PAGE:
Curbside Pickup Steps: Combining Online and Offline
Like BOPIS, curbside is a convenient option to add to your omnichannel strategy.
If you have both a brick-and-mortar store and an ecommerce store, this is a great way to integrate bricks and clicks. This will also prepare your business if your brick-and-mortar location is unable to allow shoppers inside. Even when both arms of your business are up and running full tilt, store pickup still provides some much desired convenience for many customers.
Here’s how it works:
- A customer completes an order online.
- The customer selects a curbside delivery time slot.
- The customer pays online by credit card or other payment method.
- Merchant receives the customer’s order.
- At the designated time, the customer drives up and parks.
- Merchant places the order in the customer’s car.
- All done!
If you have a brick-and-mortar store, but don’t already have ecommerce, you will need to set up your store for online ordering. Good news: we’ve got a guide that outlines the process to make it quick and easy.
Customers Want Curbside Pickup Options
Obviously, the appetite for curbside will vary based on your industry and what you sell. You know your customers best and what type of delivery they may be most interested in. If you aren’t sure, consider surveying them.
In the meantime, here are some common reasons your customers may be clamoring for curbside.
1. Get merchandise faster.
First came two-day shipping. Then Amazon’s one-day shipping became the new normal. Same-day and hourly delivery on certain items also arrived. Customers’ expectations have evolved with each update.
One survey found that 74% of customers said they were more likely to shop at an ecommerce store after receiving same-day delivery.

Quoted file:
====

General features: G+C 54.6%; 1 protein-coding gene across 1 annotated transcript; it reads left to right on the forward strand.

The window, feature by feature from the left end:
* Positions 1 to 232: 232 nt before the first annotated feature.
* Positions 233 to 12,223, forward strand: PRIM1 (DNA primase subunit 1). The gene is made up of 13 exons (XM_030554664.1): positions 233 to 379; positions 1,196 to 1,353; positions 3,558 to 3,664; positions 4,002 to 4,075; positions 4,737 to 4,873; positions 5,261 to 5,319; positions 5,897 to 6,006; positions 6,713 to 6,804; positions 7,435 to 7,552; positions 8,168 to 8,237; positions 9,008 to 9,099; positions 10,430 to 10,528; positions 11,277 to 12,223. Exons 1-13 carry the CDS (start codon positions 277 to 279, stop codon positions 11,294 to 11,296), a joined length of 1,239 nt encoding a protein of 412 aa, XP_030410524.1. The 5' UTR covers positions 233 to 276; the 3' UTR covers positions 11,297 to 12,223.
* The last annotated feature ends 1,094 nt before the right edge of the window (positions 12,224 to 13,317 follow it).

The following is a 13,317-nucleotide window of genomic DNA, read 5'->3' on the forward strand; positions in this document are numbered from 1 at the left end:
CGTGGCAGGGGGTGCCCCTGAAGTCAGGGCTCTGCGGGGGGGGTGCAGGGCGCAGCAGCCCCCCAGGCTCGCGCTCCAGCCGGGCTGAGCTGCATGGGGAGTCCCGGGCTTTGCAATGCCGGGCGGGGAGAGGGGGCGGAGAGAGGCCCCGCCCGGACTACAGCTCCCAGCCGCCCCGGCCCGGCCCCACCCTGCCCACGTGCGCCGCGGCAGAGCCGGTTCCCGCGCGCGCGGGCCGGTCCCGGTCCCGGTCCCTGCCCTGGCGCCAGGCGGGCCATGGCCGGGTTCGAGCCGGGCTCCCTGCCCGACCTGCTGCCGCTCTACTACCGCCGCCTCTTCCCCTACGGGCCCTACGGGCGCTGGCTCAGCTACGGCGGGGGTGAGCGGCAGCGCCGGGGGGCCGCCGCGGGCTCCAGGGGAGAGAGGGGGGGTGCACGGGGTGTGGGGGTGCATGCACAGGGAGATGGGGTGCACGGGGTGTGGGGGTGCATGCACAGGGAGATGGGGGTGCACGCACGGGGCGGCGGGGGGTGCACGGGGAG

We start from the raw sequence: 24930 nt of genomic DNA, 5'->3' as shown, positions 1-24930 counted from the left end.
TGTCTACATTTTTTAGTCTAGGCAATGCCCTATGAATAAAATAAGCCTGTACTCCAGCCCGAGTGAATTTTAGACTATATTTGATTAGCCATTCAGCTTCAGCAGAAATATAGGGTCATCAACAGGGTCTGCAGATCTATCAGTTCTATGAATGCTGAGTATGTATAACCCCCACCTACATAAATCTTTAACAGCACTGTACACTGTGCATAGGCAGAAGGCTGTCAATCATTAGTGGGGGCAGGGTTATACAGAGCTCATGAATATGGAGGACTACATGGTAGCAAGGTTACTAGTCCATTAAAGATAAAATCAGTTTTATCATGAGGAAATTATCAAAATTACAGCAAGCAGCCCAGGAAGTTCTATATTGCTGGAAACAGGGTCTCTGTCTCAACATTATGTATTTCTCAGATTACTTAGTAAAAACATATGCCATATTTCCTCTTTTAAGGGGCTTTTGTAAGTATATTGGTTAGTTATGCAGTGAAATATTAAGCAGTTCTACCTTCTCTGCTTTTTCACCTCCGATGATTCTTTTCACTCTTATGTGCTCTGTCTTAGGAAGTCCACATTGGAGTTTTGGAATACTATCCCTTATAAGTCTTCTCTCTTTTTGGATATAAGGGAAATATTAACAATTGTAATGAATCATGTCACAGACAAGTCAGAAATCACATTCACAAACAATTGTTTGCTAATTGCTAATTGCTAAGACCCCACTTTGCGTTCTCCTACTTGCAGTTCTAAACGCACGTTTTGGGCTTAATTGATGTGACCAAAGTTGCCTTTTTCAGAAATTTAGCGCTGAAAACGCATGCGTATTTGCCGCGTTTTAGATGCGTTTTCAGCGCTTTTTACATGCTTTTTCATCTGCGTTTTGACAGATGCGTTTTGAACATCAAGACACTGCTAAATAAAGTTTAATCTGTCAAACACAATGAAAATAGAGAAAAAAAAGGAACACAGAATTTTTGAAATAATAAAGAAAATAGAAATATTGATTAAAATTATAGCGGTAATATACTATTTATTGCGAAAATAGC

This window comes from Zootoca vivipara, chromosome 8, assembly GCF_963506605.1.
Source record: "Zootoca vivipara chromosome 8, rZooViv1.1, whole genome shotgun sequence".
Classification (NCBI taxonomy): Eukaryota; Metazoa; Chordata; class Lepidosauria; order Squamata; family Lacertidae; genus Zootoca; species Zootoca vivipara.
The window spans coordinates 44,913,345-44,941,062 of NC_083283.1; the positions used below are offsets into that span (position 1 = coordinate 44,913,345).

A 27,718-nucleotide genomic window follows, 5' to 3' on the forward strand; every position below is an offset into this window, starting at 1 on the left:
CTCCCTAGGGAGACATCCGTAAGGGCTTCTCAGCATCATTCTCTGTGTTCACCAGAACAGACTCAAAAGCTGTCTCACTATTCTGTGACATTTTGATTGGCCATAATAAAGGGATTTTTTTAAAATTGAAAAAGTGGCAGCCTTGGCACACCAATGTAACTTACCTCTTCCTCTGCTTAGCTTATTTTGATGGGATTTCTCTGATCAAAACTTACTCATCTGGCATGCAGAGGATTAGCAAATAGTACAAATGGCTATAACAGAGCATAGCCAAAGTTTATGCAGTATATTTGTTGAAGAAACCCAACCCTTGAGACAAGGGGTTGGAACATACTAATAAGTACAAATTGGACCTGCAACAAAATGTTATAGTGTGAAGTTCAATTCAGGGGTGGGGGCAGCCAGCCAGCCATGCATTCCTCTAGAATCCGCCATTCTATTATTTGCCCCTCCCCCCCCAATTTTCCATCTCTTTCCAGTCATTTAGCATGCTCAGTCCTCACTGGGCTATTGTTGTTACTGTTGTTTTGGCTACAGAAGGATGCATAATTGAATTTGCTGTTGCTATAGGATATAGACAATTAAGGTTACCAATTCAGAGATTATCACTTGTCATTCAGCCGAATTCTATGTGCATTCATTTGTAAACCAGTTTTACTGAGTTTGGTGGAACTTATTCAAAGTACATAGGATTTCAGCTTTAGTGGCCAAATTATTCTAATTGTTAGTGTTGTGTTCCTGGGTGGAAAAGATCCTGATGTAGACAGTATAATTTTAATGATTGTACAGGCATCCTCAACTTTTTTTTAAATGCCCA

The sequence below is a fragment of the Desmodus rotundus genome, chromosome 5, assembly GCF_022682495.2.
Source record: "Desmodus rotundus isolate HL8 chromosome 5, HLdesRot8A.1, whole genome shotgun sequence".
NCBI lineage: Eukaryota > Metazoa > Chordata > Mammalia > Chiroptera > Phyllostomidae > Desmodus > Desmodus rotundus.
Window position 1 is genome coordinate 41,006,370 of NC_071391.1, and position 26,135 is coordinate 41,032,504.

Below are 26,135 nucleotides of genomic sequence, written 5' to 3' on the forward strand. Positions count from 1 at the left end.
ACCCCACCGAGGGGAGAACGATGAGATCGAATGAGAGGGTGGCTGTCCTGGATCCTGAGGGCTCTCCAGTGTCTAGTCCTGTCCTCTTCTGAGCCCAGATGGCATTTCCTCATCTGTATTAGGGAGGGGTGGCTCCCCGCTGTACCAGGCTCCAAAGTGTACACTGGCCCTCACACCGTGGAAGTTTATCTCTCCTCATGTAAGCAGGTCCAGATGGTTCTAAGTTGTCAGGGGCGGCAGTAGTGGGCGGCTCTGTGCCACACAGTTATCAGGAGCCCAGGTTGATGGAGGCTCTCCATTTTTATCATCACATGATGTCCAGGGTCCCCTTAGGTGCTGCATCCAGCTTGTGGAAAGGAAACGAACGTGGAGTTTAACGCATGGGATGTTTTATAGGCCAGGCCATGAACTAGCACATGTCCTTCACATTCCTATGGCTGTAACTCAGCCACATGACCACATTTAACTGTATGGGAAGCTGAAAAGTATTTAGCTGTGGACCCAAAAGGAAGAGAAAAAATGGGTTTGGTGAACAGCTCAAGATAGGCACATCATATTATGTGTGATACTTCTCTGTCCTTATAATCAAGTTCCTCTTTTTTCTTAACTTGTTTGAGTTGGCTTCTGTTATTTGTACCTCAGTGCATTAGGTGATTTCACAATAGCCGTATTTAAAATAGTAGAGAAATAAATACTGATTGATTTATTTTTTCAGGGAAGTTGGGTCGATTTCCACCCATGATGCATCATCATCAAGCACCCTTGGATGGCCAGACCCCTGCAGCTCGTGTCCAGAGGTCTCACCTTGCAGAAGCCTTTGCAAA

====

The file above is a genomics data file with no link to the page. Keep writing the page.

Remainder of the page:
Curbside pickup and delivery allows shoppers to get items into their hands faster and lets them pick it up on their timeline.
2. Visual order confirmation.
While speed is important, so is getting what you want. The cost of speedy delivery sometimes comes at the expense of quality, leading to missing or damaged items. One survey found that 79% of respondents wouldn’t shop at a store again after receiving damaged goods. When customers receive pickup orders themselves, they have a chance to visually confirm that the merchandise is undamaged, the correct variant (size, color, etc), and that nothing is missing from their order before they even leave the store.
3. Reduces stress and friction.
For many, they may not have the time to wait for their package to be delivered, but getting out of the car to go into the store might also be difficult. People with disabilities, people with small children or pets, the less-mobile eldery—these groups and others could all benefit from an employee putting their items in their car without them having to get out of it. This can reduce the stress of their trip and provide an overall easier customer experience.